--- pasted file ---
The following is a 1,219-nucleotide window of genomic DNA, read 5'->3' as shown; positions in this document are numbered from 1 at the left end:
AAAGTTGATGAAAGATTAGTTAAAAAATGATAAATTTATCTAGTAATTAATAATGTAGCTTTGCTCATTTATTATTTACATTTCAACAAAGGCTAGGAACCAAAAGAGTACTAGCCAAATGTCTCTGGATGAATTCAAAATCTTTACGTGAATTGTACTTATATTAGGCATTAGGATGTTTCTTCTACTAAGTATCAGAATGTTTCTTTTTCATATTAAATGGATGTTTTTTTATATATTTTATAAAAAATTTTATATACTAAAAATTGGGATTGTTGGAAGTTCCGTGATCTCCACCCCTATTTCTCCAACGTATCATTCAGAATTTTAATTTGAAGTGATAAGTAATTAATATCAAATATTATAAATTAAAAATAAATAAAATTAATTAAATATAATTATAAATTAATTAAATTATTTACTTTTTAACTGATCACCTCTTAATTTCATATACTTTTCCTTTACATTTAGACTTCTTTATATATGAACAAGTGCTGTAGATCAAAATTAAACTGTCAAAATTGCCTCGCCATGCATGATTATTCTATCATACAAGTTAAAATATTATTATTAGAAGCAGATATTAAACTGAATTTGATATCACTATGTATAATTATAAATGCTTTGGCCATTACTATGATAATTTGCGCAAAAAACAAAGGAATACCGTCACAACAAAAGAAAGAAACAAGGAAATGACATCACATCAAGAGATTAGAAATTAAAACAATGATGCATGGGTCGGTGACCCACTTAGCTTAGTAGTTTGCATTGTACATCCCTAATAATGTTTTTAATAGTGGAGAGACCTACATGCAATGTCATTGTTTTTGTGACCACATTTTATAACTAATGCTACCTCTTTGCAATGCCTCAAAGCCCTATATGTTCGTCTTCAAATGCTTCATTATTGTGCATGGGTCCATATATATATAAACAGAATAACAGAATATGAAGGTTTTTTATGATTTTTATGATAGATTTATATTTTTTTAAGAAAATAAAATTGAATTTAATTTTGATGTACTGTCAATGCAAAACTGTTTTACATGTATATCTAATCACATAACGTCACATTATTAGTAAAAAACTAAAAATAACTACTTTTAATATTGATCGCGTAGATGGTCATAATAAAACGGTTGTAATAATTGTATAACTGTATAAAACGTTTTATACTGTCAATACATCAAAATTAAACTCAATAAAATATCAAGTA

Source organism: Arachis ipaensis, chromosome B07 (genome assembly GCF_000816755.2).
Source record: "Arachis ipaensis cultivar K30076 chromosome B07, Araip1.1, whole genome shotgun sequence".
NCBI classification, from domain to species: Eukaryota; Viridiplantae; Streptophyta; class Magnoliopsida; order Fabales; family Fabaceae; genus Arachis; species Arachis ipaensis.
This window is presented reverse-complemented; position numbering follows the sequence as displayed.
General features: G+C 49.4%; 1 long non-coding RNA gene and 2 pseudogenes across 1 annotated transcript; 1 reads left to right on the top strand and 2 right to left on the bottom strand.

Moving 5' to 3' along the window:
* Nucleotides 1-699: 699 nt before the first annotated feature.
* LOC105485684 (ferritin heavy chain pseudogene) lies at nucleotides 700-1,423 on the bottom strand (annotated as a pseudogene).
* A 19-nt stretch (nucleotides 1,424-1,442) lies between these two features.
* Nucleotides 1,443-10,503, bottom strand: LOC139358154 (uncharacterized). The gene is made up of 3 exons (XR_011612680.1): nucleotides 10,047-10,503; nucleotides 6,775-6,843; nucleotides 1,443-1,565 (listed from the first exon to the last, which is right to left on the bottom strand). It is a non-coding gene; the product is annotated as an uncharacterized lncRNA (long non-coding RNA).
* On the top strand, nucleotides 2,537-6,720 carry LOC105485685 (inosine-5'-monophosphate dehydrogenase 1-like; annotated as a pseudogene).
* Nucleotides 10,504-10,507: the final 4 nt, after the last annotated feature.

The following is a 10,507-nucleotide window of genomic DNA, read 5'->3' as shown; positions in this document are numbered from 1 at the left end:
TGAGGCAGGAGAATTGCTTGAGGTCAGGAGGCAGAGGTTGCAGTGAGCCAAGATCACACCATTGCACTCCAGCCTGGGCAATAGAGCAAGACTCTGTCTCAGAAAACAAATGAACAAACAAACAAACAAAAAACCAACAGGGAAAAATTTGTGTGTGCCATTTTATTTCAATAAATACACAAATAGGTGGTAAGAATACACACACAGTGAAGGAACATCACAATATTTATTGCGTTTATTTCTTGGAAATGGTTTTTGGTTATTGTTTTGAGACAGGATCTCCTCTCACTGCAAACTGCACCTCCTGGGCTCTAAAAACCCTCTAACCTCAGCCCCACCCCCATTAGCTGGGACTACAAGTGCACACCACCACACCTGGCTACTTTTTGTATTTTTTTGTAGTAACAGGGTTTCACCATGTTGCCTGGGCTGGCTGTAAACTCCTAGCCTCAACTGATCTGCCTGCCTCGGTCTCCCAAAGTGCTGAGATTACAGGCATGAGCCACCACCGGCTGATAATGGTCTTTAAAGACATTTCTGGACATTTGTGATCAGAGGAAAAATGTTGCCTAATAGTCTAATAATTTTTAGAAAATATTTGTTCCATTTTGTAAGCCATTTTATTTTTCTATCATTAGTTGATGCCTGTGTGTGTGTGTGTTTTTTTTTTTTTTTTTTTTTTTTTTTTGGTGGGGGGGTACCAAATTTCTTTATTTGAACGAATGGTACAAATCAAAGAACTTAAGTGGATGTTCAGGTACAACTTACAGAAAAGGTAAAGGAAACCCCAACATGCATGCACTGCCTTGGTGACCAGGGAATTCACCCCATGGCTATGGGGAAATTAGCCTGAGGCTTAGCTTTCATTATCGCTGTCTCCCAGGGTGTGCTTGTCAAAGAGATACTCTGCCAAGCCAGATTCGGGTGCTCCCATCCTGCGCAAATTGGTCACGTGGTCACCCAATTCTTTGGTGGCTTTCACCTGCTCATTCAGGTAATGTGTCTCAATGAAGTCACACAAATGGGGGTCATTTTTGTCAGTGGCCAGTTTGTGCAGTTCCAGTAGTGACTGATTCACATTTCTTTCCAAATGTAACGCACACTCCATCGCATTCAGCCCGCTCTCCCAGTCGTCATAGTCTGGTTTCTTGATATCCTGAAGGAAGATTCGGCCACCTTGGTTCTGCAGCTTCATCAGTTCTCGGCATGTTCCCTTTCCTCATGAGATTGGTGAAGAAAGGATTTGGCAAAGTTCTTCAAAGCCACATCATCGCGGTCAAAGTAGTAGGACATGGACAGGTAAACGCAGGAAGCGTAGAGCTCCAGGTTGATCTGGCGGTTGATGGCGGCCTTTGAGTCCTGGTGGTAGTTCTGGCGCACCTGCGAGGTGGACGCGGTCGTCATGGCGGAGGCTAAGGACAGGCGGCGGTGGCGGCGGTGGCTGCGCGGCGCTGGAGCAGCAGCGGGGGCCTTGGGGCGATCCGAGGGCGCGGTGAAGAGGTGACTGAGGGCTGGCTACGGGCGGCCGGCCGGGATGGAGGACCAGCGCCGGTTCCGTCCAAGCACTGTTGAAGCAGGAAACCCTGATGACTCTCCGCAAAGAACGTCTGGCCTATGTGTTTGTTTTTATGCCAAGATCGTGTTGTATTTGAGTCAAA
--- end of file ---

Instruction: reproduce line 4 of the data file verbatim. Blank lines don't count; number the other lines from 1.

Source record: "Arachis ipaensis cultivar K30076 chromosome B07, Araip1.1, whole genome shotgun sequence".